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Jews in Occupied Poland: The Massacre in Jedwabne

(Summer 1941)

After being controlled by Russia for two years, Jedwabne, a small town in northeastern Poland, was captured by Germany on June 22, 1941. One of the first questions the Poles asked the Nazis, their new rulers, was if it was permitted to kill the Jews.

Brutal killings by the Poles immediately began, and included a Jew stoned to death with bricks as well as a Jew slashed with a knife, his eyes and tongue cut out. According to Jan Gross's book, Neighbors: The Destruction of the Jewish Community in Jedwabne, Poland, the Nazis tried to persuade the Poles to keep at least one Jewish family from each profession, but the Poles responded, "We have enough of our own craftsmen, we have to destroy all the Jews, none should stay alive."

Gross writes that Jedwabne's mayor agreed to help facilitate a massacre and that Poles from local villages came in to watch and celebrate the event as a holiday. About half the men of Jedwabne's 1,600 Catholic community participated in torturing Jedwabne's 1,600 member Jewish community, corralling them into a barn, which was then set ablaze.

Until recently, a stone memorial in Jedwabne blamed the massacre on Nazi and Gestapo soldiers, but Gross's book uncovered that the mass execution was actually performed by locals, who, for decades, had shifted the blame away from themselves. Since Neighbors publication, Poland has been engaged in a nationwide debate over whether or not to accept blame for the atrocities Poles committed against the Jews during the Holocaust, or to continue to pass them onto the Nazis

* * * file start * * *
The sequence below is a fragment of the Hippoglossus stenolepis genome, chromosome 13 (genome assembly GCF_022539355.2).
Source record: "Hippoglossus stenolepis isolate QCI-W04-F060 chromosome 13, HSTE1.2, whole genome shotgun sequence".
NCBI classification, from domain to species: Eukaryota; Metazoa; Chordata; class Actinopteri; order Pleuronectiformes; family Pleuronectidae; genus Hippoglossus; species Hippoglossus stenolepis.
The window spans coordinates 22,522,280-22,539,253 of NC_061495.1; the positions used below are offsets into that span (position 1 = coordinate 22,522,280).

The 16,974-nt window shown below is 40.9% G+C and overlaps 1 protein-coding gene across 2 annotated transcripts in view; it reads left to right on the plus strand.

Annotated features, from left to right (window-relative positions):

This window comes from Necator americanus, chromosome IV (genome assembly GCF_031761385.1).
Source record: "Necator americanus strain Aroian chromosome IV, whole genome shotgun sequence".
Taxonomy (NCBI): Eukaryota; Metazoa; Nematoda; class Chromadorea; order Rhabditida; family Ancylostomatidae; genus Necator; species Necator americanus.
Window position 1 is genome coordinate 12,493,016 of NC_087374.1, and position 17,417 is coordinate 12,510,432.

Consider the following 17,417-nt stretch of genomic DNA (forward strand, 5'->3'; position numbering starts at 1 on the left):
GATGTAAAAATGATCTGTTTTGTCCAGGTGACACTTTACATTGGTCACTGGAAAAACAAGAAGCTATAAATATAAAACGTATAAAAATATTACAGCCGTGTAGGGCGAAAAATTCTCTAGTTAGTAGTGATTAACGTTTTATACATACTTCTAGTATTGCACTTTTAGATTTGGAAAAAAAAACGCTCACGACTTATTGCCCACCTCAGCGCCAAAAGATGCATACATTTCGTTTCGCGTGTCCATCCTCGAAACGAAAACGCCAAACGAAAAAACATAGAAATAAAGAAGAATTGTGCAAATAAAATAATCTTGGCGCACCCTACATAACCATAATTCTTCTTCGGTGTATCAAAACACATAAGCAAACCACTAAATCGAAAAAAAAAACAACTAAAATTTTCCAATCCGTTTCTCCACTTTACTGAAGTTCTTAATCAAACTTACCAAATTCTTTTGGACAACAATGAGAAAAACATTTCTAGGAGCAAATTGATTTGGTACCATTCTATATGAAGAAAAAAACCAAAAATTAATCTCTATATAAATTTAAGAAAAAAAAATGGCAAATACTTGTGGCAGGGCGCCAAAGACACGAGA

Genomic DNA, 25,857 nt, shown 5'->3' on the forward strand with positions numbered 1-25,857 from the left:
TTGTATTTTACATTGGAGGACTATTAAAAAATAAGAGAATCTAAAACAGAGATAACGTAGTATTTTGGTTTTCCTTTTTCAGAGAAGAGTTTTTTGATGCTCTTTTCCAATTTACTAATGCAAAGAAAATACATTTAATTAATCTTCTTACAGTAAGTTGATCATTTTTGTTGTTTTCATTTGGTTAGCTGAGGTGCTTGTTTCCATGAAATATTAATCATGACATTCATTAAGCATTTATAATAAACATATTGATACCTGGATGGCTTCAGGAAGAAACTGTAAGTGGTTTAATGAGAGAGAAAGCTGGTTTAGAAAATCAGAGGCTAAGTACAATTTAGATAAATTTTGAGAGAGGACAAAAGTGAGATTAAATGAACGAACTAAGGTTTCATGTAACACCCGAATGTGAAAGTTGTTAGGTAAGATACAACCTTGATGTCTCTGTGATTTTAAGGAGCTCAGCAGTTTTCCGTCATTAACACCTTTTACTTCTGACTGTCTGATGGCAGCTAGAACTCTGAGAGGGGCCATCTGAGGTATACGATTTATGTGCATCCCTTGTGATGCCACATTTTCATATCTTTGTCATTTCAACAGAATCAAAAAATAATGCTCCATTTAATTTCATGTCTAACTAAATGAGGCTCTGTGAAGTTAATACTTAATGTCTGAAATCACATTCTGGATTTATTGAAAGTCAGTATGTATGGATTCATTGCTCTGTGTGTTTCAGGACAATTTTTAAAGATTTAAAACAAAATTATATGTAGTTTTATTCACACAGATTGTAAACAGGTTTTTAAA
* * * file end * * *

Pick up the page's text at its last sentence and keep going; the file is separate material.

Sixty years after the massacre, on July 10, 2001, about three thousand people helped Poland's president, prime minister, local officials, Jewish leaders and relatives of the murdered commemorate the deceased by unveiling a monument at the site of the slaughter. "This was a particularly cruel crime. It was justified by nothing. The victims were helpless and defenseless," President Aleksander Kwasniewski said in an apology long awaited by the international Jewish community. "For this crime, we should beg the souls of the dead and their families for forgiveness. This is why today, as a citizen and as president of the Republic of Poland, I apologize."

The monument now reads, "In memory of the Jews of Jedwabne and surrounding areas, men, women, and children, fellow-dwellers of this land, murdered and burned alive at this site on 10 July 1941."

Although the new monument does not blame the Nazis, some are angered that it does not specifically mention the Poles.

Sources: JTA; New York Times (July 10, 2001); Newsweek (July 10, 2001); Gilbert, Martin The Holocaust. Henry, Holt and Co. 1985.